Donald Trump and John McCain's war of words over military service

PHOTO: President Donald Trump and Senator John McCainPlayJoshua Roberts/Reuters|Oliver Contreras/For The Washington Post/Getty Images
WATCH John McCain takes swipe at Trump

President Donald Trump and Arizona Sen. John McCain have had a publicly tense relationship for years now, but some of the most searing exchanges have come over military service.

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Trump fired first with a controversial comment during his presidential campaign mocking McCain's years of imprisonment by the North Vietnamese during the Vietnam War. Now a recent comment by McCain was interpreted by many as a swipe at Trump's deferments from serving in that war. McCain's spokesperson has denied that the senator was referring to Trump.

The two men's history with the military could hardly be more different.

PHOTO: Senator John McCain through the yearsGetty Images
Senator John McCain through the years

McCain, 81, comes from a military family and became a naval aviator. He was shot down during a bombing mission over Hanoi during the Vietnam War and spent five and a half years as a prisoner of war. He earned numerous awards for his service, including two Purple Heart medals and a Silver Star.

PHOTO: U.S. Navy flier Lt. Commander John Sydney McCain shown in this file photo.Bettmann Archive/Getty Images
U.S. Navy flier Lt. Commander John Sydney McCain shown in this file photo.

Trump, now 71, spent five years at the private New York Military Academy as a teen, which he has described as formative.

According to The New York Times, Trump told a biographer he had "more training militarily than a lot of the guys that go into the military" through his time at the school.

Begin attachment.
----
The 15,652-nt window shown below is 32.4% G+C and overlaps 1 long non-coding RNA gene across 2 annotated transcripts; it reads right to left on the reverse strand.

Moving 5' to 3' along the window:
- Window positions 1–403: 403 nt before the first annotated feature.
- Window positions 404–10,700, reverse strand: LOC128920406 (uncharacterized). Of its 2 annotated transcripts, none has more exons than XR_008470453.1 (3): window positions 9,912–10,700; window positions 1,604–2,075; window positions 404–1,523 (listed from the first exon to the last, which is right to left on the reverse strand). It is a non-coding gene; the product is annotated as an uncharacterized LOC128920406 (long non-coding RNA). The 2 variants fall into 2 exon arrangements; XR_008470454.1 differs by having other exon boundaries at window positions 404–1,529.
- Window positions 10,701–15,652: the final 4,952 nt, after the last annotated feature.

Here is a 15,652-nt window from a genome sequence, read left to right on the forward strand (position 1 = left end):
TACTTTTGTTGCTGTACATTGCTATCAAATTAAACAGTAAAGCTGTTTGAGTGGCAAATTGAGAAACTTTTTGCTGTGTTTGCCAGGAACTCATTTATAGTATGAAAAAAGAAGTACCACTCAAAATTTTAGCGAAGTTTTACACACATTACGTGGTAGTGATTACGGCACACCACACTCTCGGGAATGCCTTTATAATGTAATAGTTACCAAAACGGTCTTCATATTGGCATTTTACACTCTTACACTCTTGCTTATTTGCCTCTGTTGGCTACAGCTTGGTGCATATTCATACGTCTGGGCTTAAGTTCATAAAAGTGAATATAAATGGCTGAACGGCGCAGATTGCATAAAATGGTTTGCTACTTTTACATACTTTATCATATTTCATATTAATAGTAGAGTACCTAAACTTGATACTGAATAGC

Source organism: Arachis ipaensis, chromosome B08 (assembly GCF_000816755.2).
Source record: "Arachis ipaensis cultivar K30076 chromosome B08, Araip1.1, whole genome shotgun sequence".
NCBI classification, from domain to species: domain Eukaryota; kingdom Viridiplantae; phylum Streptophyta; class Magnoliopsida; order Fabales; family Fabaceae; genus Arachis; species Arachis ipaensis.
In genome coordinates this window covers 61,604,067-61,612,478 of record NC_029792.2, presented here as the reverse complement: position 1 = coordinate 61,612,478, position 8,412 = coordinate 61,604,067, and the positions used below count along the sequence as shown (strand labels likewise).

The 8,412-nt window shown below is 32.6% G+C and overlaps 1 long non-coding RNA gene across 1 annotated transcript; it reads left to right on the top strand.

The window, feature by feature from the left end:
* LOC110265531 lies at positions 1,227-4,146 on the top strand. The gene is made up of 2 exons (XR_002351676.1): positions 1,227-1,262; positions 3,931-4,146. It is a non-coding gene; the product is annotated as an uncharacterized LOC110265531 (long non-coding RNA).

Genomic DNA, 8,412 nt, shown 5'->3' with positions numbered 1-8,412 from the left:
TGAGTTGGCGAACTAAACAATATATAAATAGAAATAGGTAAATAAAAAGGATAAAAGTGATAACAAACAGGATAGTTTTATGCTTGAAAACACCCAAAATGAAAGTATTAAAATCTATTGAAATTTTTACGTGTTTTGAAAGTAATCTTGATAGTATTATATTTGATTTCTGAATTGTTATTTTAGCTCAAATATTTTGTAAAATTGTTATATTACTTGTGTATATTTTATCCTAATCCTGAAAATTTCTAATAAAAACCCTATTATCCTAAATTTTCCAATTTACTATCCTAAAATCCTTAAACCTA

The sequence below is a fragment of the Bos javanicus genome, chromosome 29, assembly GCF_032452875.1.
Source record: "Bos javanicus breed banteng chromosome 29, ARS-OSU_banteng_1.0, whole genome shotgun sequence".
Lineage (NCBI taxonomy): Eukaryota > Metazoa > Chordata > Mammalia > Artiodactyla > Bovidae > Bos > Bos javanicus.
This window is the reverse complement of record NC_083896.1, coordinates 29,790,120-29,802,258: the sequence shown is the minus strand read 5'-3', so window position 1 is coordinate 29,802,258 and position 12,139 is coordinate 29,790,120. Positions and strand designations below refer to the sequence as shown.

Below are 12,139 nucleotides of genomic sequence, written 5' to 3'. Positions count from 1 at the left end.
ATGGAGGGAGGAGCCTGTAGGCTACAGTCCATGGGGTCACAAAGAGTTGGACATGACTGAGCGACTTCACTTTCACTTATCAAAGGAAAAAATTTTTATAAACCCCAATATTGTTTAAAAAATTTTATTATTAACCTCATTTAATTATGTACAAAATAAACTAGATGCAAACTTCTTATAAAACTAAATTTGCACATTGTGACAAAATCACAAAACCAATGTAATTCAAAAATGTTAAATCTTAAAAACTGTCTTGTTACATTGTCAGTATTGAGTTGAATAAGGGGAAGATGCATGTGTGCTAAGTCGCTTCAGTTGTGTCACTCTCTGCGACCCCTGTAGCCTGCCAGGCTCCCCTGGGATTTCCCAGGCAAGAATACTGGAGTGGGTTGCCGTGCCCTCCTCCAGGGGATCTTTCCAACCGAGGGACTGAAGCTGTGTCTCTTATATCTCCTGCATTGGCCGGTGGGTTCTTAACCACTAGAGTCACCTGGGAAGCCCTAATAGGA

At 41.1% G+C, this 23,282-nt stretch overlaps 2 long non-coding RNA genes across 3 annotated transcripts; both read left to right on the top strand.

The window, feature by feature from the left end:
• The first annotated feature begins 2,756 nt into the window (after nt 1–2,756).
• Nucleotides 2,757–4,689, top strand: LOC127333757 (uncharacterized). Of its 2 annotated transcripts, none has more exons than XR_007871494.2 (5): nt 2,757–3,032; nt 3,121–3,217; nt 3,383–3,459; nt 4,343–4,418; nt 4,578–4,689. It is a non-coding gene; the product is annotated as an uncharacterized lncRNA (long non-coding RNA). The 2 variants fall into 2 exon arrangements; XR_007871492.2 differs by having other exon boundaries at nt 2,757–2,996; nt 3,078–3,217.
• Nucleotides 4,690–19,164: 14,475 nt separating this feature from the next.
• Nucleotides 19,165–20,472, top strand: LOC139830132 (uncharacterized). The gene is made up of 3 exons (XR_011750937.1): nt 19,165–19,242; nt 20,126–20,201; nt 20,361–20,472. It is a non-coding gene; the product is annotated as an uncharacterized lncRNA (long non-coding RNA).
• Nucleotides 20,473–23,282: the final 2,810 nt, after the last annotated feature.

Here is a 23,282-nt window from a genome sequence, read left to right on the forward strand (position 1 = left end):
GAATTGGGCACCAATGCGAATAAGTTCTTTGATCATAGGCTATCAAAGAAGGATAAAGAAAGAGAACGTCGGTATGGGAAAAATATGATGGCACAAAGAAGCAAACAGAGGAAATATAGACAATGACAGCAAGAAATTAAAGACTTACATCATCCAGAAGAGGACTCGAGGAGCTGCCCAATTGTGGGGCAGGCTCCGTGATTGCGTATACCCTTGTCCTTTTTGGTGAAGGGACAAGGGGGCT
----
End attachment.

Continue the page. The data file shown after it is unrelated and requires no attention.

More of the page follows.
PHOTO: Donald Trump is pictured in the senior portrait for the New York Military Academy in Cornwall-On-Hudson, New York, 1964.Seth Poppel/Yearbook Library
Donald Trump is pictured in the senior portrait for the New York Military Academy in Cornwall-On-Hudson, New York, 1964.

Trump received four student deferments from serving in the Vietnam War. Then, after he graduated from college in 1968, he received a medical deferment for a diagnosis of bone spurs in his heels, according to a New York Times report from August 2016.

In 2015, then-candidate Trump told ABC News chief global affairs correspondent Martha Raddatz that during the war he "had a minor medical deferment for feet, for a bone spur of the foot, which was minor."

At one point during the Vietnam War, he was given a high draft number — 356 out of 366, making it very unlikely he would be called into service — and he told his biographer that even though his number "was so incredible," he felt connected to those who served, the Times reported.

"So I never had to do that," he said of serving. "But I felt that I was in the military in the true sense because I dealt with those people," Trump said in a biography by Michael D'Antonio, according to the Times.

In spite of his assertion of feeling he had been in the military, Trump has openly criticized some who served — among the most prominent being McCain.